“Do not ask what freedom can do for you, … but what you can do for freedom!”
To women in Paris, New York, Brussels, London – or Ottawa on “Hijab day” – who lawfully claim the freedom to wear the burqa or the niqab, I would say: Think very carefully, not only about your individual rights, in our free, liberal societies, but indeed about your collective responsibility towards fellow Muslim women around the world who don’t have such rights.
You should all examine cautiously this not-so-innocuous symbol of oppression, because if you don’t see anything wrong with the niqab today, then what will you say tomorrow, when, once again, a young Muslim girl is disfigured, stoned to death or murdered by her own father for choosing to dress in a “too westerly fashion?”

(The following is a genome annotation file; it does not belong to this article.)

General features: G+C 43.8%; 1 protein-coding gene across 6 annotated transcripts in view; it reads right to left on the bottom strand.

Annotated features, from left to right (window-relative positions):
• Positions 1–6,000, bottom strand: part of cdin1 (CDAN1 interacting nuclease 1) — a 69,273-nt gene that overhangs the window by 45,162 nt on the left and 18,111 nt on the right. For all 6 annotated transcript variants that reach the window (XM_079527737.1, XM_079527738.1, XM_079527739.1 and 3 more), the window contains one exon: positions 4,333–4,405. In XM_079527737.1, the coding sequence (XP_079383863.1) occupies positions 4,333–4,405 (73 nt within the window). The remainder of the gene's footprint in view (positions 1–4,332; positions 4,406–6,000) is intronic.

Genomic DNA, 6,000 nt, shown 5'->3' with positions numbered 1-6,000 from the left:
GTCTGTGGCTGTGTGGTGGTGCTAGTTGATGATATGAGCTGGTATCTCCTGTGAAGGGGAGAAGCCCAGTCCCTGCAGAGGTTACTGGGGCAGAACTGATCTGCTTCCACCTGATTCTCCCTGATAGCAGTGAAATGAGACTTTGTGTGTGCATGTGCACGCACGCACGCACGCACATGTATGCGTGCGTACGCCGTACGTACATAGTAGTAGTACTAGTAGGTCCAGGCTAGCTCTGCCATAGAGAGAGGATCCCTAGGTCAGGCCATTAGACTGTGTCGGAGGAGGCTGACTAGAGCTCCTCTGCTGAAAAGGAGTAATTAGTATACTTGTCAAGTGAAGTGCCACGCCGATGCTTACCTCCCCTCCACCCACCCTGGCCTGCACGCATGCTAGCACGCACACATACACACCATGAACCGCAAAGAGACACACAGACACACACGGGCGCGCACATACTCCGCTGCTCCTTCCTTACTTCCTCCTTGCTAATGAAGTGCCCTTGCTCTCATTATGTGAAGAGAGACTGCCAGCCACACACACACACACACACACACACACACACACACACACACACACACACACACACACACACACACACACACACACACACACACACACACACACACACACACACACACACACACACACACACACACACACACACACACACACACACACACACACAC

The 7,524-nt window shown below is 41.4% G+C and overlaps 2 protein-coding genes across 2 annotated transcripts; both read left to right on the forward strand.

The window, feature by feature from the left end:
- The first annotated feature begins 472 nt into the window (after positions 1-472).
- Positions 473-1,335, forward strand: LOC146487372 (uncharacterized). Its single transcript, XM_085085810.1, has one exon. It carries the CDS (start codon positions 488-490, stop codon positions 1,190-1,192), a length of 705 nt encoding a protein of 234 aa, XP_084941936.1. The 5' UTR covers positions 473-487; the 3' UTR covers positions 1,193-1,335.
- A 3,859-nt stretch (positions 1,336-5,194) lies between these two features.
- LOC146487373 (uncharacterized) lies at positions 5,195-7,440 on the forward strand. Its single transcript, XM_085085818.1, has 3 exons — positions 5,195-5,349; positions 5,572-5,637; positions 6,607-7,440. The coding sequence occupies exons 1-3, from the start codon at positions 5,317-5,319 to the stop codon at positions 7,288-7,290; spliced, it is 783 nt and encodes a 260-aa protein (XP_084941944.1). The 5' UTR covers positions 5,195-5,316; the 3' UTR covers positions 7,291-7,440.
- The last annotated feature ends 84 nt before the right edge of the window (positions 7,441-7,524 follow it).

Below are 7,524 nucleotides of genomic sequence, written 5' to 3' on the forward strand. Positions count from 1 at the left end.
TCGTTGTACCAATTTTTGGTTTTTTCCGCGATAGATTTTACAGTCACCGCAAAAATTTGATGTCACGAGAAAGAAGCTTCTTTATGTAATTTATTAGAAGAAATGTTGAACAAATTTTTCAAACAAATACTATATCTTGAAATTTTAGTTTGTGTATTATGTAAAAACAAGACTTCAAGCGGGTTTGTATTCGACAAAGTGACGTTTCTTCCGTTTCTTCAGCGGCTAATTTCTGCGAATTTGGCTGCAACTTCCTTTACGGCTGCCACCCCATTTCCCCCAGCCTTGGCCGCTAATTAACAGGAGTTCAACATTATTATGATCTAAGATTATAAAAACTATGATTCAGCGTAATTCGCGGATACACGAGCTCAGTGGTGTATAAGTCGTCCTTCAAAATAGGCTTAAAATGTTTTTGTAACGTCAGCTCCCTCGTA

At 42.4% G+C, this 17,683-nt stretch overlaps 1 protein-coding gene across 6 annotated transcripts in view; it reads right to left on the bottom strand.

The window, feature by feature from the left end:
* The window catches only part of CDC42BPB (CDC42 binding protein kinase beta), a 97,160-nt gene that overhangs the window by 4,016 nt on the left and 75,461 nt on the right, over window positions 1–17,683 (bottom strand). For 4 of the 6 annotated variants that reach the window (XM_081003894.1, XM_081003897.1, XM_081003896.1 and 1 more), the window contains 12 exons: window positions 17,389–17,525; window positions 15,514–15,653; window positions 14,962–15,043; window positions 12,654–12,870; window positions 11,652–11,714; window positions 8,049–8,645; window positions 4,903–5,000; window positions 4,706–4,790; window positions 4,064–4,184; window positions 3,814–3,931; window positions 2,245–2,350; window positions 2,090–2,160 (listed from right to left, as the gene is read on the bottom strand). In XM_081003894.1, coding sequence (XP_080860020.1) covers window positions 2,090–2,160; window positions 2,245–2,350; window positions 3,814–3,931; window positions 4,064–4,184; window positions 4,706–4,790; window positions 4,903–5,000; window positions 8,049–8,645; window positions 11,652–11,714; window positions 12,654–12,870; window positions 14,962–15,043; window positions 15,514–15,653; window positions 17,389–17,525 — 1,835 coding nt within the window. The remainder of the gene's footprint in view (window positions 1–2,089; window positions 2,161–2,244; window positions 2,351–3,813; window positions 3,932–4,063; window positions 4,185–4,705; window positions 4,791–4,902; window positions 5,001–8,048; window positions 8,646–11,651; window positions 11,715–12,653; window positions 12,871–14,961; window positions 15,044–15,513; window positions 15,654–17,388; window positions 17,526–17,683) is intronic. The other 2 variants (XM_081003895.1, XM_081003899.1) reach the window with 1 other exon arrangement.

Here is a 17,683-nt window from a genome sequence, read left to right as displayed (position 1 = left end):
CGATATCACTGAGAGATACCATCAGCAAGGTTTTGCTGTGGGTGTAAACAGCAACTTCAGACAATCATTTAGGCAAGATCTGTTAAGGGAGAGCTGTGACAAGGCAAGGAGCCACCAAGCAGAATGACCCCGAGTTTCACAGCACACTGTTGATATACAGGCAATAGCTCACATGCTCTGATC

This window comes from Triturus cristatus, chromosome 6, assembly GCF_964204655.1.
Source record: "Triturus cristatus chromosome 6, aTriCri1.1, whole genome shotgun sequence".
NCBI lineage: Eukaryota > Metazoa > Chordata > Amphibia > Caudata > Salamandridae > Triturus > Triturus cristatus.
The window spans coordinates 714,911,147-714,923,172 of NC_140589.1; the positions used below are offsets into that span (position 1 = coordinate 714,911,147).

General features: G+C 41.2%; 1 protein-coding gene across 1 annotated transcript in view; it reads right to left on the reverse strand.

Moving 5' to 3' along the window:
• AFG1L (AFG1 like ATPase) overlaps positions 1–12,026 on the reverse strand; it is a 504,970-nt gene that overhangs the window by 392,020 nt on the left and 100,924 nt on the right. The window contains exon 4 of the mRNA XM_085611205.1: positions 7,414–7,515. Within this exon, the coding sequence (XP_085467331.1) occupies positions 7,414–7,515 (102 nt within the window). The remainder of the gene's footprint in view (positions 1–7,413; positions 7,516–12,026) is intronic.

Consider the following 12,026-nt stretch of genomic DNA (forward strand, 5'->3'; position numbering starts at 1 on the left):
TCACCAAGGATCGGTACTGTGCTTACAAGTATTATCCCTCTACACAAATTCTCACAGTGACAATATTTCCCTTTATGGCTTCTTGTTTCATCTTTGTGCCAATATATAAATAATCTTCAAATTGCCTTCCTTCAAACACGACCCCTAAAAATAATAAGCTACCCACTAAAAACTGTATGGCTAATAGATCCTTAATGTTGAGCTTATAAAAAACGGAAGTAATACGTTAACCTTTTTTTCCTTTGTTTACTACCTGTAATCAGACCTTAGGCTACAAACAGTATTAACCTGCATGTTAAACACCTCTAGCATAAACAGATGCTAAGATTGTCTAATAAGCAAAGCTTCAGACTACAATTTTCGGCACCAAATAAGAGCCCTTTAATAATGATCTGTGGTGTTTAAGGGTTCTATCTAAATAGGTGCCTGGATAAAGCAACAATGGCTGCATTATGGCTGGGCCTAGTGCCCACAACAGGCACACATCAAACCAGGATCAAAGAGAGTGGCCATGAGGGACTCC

You can’t have it both ways. Freedom and responsibility are forever intertwined. You can’t advance ideals of equality, freedom, tolerance and women’s rights by embracing a symbol that unequivocally stands against them.
To paraphrase JFK, I would venture to say: “Do not ask what freedom can do for you, … but what you can do for freedom!”